Linda from"Life and Linda" is known to many as the Fairy Blogmother and has helped more than a few bloggers out of some serious problems. As New Blogger has started testing, she's posted on changes.
Linda also added: "It would be better if people learned to resize their photos before uploading them. Better for loading time and also taking up your space on Blogger."
She says that New Blogger is "more responsive and better for SEO (search engine optimization). People are always saying WordPress is better. You can make big money on Blogger, a free platform. I know many bloggers using Blogger and making six figures. WP can be easily hacked, it is just as secure as Blogger."
"I blog for my own amusement, I am not amused by the new blogger ,
kicking and screaming into it, or dumping my blog altogether, the new
blogger has made me cranky. It is awkward, inefficient, troublesome,
cumbersome and not at all blogger friendly. I tried it , threw up my
hands and went back to legacy which is preferable in all respects," says Linda Sue of Lady Margaret's Curlers.
One of the more distressing results of this survey is how many of you feel quite discouraged and are considering stopping blogging altogether.
Others are thinking of migrating to WordPress. "I have been thinking about creating a new blog on Wordpress just mainly a photo one with limited comments," says Dorothy of The Frog and the Penguin
WHAT DO WORDPRESS USERS SAY
Our WordPress friends aren't having to deal with this but it's useful to hear what they say about their own platform. It's not without its issues, too. You might find it encouraging!
Pam of Everyday Living says she does pay for WordPress but "I constantly have issues."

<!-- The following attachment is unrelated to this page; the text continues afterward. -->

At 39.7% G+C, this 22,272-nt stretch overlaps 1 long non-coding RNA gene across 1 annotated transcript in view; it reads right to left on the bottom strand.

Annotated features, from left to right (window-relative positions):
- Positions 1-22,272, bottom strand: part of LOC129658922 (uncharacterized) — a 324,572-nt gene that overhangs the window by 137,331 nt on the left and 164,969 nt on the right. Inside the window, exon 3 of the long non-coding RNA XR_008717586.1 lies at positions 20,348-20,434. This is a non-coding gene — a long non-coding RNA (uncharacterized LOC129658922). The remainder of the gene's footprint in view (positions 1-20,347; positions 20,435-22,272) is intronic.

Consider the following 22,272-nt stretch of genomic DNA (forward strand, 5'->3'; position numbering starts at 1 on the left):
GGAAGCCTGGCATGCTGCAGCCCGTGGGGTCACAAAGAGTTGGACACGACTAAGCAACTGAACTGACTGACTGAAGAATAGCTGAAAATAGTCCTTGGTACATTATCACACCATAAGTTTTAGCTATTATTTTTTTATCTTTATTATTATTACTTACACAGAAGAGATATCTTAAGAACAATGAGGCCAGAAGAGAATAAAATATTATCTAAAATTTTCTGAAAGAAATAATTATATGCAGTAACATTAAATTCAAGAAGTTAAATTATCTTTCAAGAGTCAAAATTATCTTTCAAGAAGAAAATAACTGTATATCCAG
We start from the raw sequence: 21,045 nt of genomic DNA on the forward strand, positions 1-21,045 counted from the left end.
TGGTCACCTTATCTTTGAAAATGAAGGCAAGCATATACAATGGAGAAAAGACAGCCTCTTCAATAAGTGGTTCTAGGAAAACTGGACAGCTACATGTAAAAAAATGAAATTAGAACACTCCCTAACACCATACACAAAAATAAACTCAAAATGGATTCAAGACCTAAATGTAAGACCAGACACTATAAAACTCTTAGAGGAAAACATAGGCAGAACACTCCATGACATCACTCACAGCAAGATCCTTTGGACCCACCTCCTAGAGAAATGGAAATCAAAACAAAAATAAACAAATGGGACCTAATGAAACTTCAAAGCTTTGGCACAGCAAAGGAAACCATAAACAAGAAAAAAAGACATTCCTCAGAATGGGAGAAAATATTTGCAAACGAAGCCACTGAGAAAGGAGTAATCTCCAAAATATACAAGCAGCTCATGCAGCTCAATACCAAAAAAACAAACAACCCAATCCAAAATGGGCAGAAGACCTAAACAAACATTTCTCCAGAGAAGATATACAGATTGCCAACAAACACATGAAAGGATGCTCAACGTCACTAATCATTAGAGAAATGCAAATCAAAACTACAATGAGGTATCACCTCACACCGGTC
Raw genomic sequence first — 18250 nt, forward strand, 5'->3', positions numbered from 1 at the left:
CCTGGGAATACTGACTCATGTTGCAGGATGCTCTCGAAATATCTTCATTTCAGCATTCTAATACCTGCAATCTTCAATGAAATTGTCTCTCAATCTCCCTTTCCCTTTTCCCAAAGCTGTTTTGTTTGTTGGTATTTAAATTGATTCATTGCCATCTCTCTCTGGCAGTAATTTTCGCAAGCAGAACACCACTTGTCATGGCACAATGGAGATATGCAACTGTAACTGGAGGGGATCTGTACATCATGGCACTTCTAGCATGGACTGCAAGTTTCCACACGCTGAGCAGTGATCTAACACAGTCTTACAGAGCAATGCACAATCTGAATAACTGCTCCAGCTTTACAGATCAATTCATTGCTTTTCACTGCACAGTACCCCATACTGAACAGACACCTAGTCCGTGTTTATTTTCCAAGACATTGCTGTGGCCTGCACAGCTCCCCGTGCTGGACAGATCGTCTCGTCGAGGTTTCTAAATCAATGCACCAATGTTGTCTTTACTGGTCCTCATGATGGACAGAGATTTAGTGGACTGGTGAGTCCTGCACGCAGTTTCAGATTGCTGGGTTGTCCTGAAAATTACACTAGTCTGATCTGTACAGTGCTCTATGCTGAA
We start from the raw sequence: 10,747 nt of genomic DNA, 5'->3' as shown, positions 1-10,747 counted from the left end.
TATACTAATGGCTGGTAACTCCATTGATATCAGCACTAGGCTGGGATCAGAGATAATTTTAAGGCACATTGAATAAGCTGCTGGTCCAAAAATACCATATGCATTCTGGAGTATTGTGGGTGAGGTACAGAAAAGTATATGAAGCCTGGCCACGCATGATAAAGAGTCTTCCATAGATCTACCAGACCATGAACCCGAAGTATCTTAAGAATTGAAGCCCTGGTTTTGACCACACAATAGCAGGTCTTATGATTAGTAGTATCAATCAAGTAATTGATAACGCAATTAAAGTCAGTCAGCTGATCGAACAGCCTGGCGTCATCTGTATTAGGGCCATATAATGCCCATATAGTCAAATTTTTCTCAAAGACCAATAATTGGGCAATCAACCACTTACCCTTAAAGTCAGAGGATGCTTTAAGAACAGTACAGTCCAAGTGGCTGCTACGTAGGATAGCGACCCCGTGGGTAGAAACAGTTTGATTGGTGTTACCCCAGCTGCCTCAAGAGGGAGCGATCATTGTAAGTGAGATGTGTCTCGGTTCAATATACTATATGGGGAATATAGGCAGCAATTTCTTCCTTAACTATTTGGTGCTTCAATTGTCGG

Bella Rum of What's She Thinking said: I'm on free Word Press, and I don't monetize. I hate change and I'm over 60."
Gigi of Gigi Hawaii tells us "I pay WordPress $96 per year for 13 GB of space. When that is used up, I will have to delete old photos in my media library so I can post new photos. If I don't do that, then I will have to pay $300 per year for 187 more GB space. I wish I had chosen Blogger to begin with, as it is free for most bloggers. "
Carol of Comfort Spring says "I blog on WordPress and pay for a host to house my blog on their server. I can tell you a few years ago WordPress introduced a totally new format to the blogging and I hated it. They issued a plug-in that makes it old WordPress and I've been using it ever since. I've never tried Blogger and can't compare. I sometimes wonder if it is better - it's very popular. Good luck!"
Two WP bloggers wrote some lengthier comments that may be helpful for those considering a switch:
Shoreacres (Lagniappe and The Task At Hand) said she came to Blogger, hated it and has been happy with WordPress ever since. "I
do pay for the no-ads feature, and for a custom URL on Lagniappe, which
also provides more storage space than I'll ever use. WP is rolling out a
new editor, which I'm now using on Lagniappe and soon will switch to on